| ||Surrendering rebels say Pakistan, Iran aided them|
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KABUL - Forty-six insurgents, who joined the government-initiated peace process in Nangarhar, Herat and Kunduz provinces on Tuesday, claimed receiving weapons from spy agencies of Pakistan and Iran.
In eastern Nangarhar, a 24-member rebel group, led by Mullah Khair Mohammad, joined the reconciliation drive. The individuals had been active in Achin, Spinghar, Nazian and Kot districts over the past five years.
Mohammad claimed they had been tasked with carrying out insurgent attacks in Nangarhar by the Inter-Services Intelligence (ISI) under the leadership of Mangal Bagh, a notorious Pakistani rebel commander.
For the last eight months, he said, they were led by Dost Mohammad, who directly received weapons from the Pakistan army.
"We have destroyed several bridges, planted mines, attacked American soldiers and assisted suicide bombers in Chaparhar and Achin districts of Nangarhar,'' the commander confessed.
Another ex-fighter, Qari Najibullah, claimed the ISI gave each fighter 200,000 Pakistani rupees for destroying an Afghan police vehicle.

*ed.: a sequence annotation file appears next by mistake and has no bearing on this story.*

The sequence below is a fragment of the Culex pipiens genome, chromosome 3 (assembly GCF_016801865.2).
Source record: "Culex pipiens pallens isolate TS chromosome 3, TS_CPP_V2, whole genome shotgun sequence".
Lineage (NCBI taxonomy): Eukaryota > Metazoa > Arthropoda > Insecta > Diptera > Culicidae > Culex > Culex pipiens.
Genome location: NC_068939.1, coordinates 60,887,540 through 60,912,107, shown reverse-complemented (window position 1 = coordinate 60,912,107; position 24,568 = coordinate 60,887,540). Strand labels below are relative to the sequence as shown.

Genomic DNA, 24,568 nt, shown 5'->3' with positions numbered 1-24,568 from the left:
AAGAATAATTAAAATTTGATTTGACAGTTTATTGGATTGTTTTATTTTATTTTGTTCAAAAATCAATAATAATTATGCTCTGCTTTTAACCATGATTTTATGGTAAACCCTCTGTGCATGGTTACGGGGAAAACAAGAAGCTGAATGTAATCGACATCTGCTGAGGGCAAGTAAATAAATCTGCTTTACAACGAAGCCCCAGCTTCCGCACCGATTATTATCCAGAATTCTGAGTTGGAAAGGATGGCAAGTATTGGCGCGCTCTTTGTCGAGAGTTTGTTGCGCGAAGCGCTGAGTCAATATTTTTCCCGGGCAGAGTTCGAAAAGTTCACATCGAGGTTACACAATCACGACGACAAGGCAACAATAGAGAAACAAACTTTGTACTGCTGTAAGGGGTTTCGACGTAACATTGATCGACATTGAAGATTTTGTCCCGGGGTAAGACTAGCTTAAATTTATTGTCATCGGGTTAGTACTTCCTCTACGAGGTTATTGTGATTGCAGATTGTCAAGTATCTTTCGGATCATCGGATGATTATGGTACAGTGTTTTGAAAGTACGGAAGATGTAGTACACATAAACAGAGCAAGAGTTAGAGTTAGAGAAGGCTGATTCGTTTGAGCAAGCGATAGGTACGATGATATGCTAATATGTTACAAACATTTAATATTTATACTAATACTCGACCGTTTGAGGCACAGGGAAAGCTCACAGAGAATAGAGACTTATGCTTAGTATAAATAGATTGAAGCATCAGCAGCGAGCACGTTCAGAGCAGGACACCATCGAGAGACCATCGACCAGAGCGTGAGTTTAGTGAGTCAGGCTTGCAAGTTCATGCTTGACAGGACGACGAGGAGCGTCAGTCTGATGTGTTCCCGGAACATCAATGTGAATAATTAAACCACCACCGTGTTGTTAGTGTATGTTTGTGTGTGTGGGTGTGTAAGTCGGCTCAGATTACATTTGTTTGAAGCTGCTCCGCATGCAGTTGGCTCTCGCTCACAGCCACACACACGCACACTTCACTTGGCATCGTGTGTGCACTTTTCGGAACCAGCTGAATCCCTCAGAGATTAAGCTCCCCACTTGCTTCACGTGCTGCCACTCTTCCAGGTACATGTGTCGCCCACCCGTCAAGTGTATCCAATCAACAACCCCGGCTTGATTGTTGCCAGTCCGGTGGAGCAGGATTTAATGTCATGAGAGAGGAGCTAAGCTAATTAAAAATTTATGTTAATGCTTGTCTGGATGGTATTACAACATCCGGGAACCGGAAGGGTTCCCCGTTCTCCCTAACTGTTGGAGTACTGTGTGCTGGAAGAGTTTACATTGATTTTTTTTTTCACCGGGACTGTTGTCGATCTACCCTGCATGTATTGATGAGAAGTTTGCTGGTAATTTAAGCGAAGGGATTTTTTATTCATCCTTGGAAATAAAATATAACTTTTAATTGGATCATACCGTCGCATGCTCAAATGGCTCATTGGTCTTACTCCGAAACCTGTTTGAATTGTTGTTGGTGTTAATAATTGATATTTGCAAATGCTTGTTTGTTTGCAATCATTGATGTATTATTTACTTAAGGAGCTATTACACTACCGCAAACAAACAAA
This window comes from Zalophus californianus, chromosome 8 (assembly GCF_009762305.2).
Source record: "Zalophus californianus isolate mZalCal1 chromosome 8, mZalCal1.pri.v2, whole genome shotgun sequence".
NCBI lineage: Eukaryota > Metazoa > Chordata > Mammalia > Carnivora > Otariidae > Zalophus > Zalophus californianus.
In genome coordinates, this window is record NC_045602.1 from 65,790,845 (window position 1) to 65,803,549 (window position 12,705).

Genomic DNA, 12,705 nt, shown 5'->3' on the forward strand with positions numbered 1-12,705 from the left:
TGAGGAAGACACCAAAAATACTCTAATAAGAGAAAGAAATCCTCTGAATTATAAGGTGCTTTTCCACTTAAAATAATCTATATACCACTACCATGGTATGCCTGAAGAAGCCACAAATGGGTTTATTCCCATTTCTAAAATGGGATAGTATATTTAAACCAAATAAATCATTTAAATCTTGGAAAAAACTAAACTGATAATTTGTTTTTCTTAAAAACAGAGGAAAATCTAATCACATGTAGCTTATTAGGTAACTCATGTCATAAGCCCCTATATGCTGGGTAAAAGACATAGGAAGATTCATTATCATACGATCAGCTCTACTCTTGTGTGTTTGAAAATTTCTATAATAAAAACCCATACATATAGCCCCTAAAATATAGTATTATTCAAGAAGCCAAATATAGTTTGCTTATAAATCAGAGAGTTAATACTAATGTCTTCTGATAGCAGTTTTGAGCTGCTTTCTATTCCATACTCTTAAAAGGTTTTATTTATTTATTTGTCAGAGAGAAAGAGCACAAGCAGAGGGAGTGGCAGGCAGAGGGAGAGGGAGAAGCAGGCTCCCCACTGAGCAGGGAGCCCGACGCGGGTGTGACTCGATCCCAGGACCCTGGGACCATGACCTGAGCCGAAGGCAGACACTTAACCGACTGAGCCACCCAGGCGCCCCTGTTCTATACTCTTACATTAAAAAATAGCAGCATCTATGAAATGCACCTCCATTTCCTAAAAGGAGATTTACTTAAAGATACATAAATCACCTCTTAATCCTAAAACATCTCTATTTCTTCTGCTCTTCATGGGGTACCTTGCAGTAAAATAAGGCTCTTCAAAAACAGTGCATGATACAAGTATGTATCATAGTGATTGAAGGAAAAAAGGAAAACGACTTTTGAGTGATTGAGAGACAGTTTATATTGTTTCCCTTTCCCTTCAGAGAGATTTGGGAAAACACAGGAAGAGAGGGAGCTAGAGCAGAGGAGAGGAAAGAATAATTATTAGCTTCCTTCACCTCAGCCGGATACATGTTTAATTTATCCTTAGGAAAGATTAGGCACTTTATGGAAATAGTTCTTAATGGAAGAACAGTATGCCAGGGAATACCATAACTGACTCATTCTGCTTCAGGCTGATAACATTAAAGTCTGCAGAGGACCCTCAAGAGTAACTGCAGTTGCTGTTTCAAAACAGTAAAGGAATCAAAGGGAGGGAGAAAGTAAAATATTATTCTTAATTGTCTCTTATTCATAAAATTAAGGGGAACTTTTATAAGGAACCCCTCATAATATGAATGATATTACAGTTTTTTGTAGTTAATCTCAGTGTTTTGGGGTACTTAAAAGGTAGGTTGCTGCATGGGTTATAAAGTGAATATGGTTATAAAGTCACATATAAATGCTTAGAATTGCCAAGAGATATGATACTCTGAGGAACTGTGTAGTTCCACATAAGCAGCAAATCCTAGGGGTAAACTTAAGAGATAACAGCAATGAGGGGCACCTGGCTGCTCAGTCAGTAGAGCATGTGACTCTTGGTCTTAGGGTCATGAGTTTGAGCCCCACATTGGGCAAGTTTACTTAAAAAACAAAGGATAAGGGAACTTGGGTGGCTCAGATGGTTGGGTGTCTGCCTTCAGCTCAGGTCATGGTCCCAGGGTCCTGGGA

Peace Council head for Nangarhar Malik Nazir said the surrendering individuals had turned in 20 weapons, 10 landmines and stolen police vehicles.
In western Herat, a 14-member group -- led by commander Jamhoor -- joined the reconciliation process. Jamhor alleged Iran provided them cash support through its agents. He claimed the Iranian agents recently asked them to conduct attacks in the Shahbed area of Ghoryan district, but they refused.
Another eight rebels, led by Sarwar, shunned the insurgency in northern Kunduz province. Sarwar complained of “incessantly bad attitude” on the part of police.
He said police handcuffed them even after they joined the peace process. "Our colleagues are also willing to join the peace process if the government is ready to have good behavior with them.''